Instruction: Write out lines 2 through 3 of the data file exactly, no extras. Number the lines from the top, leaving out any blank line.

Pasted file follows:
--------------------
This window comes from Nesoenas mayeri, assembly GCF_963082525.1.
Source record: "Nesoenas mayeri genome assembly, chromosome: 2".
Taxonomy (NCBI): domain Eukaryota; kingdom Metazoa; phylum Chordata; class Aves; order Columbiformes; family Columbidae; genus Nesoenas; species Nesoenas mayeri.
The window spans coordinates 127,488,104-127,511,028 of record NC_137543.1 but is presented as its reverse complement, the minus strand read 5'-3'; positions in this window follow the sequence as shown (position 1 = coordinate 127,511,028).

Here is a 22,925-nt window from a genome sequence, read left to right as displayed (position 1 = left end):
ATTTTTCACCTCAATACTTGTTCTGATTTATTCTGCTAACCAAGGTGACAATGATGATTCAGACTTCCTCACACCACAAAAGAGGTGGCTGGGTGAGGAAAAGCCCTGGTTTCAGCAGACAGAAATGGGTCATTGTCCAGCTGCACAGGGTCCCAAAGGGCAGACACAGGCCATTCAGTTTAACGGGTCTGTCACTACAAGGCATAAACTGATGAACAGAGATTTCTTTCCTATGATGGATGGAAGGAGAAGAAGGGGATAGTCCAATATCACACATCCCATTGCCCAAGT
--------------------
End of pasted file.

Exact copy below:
Source record: "Nesoenas mayeri genome assembly, chromosome: 2".
Taxonomy (NCBI): domain Eukaryota; kingdom Metazoa; phylum Chordata; class Aves; order Columbiformes; family Columbidae; genus Nesoenas; species Nesoenas mayeri.